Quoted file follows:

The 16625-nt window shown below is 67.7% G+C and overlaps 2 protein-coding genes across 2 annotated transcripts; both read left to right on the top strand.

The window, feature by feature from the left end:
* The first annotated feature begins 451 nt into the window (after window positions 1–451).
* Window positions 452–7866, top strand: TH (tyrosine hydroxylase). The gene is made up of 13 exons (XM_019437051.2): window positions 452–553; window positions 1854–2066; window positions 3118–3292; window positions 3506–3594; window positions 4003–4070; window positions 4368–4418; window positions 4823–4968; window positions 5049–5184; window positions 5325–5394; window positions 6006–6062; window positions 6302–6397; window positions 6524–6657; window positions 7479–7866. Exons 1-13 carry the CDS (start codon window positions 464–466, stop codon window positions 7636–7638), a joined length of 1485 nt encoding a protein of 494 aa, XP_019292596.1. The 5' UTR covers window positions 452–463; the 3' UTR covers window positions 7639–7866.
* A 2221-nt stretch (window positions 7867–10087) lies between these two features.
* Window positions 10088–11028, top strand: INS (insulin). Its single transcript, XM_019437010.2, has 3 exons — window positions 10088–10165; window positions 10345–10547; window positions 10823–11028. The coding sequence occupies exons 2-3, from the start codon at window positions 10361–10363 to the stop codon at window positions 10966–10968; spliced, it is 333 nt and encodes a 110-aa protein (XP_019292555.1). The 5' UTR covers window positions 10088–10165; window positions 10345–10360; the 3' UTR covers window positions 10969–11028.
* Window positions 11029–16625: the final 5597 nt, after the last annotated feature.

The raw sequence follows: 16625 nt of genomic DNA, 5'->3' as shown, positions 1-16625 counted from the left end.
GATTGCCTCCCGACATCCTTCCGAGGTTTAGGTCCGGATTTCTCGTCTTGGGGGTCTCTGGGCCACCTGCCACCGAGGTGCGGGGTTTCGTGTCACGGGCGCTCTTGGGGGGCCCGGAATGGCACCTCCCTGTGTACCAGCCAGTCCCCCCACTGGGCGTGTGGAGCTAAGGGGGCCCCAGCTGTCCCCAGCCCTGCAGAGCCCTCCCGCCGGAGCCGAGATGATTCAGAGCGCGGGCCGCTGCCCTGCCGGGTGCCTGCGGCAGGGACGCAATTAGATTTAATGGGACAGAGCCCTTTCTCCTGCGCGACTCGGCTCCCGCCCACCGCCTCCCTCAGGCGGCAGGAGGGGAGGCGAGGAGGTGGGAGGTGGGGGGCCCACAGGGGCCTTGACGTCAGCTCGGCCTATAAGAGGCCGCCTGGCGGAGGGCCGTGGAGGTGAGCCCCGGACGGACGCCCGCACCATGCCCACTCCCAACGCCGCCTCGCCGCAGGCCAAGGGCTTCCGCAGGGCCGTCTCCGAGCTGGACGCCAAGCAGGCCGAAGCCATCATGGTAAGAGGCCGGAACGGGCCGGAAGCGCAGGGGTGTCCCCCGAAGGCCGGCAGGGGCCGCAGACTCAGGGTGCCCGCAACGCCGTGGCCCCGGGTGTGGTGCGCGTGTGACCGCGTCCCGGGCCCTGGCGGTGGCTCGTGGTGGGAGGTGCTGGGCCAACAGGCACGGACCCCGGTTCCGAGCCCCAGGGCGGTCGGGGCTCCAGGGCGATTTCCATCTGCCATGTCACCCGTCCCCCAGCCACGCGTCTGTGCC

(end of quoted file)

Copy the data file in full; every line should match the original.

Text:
The 16625-nt window shown below is 67.7% G+C and overlaps 2 protein-coding genes across 2 annotated transcripts; both read left to right on the top strand.

The window, feature by feature from the left end:
* The first annotated feature begins 451 nt into the window (after window positions 1–451).
* Window positions 452–7866, top strand: TH (tyrosine hydroxylase). The gene is made up of 13 exons (XM_019437051.2): window positions 452–553; window positions 1854–2066; window positions 3118–3292; window positions 3506–3594; window positions 4003–4070; window positions 4368–4418; window positions 4823–4968; window positions 5049–5184; window positions 5325–5394; window positions 6006–6062; window positions 6302–6397; window positions 6524–6657; window positions 7479–7866. Exons 1-13 carry the CDS (start codon window positions 464–466, stop codon window positions 7636–7638), a joined length of 1485 nt encoding a protein of 494 aa, XP_019292596.1. The 5' UTR covers window positions 452–463; the 3' UTR covers window positions 7639–7866.
* A 2221-nt stretch (window positions 7867–10087) lies between these two features.
* Window positions 10088–11028, top strand: INS (insulin). Its single transcript, XM_019437010.2, has 3 exons — window positions 10088–10165; window positions 10345–10547; window positions 10823–11028. The coding sequence occupies exons 2-3, from the start codon at window positions 10361–10363 to the stop codon at window positions 10966–10968; spliced, it is 333 nt and encodes a 110-aa protein (XP_019292555.1). The 5' UTR covers window positions 10088–10165; window positions 10345–10360; the 3' UTR covers window positions 10969–11028.
* Window positions 11029–16625: the final 5597 nt, after the last annotated feature.

The raw sequence follows: 16625 nt of genomic DNA, 5'->3' as shown, positions 1-16625 counted from the left end.
GATTGCCTCCCGACATCCTTCCGAGGTTTAGGTCCGGATTTCTCGTCTTGGGGGTCTCTGGGCCACCTGCCACCGAGGTGCGGGGTTTCGTGTCACGGGCGCTCTTGGGGGGCCCGGAATGGCACCTCCCTGTGTACCAGCCAGTCCCCCCACTGGGCGTGTGGAGCTAAGGGGGCCCCAGCTGTCCCCAGCCCTGCAGAGCCCTCCCGCCGGAGCCGAGATGATTCAGAGCGCGGGCCGCTGCCCTGCCGGGTGCCTGCGGCAGGGACGCAATTAGATTTAATGGGACAGAGCCCTTTCTCCTGCGCGACTCGGCTCCCGCCCACCGCCTCCCTCAGGCGGCAGGAGGGGAGGCGAGGAGGTGGGAGGTGGGGGGCCCACAGGGGCCTTGACGTCAGCTCGGCCTATAAGAGGCCGCCTGGCGGAGGGCCGTGGAGGTGAGCCCCGGACGGACGCCCGCACCATGCCCACTCCCAACGCCGCCTCGCCGCAGGCCAAGGGCTTCCGCAGGGCCGTCTCCGAGCTGGACGCCAAGCAGGCCGAAGCCATCATGGTAAGAGGCCGGAACGGGCCGGAAGCGCAGGGGTGTCCCCCGAAGGCCGGCAGGGGCCGCAGACTCAGGGTGCCCGCAACGCCGTGGCCCCGGGTGTGGTGCGCGTGTGACCGCGTCCCGGGCCCTGGCGGTGGCTCGTGGTGGGAGGTGCTGGGCCAACAGGCACGGACCCCGGTTCCGAGCCCCAGGGCGGTCGGGGCTCCAGGGCGATTTCCATCTGCCATGTCACCCGTCCCCCAGCCACGCGTCTGTGCC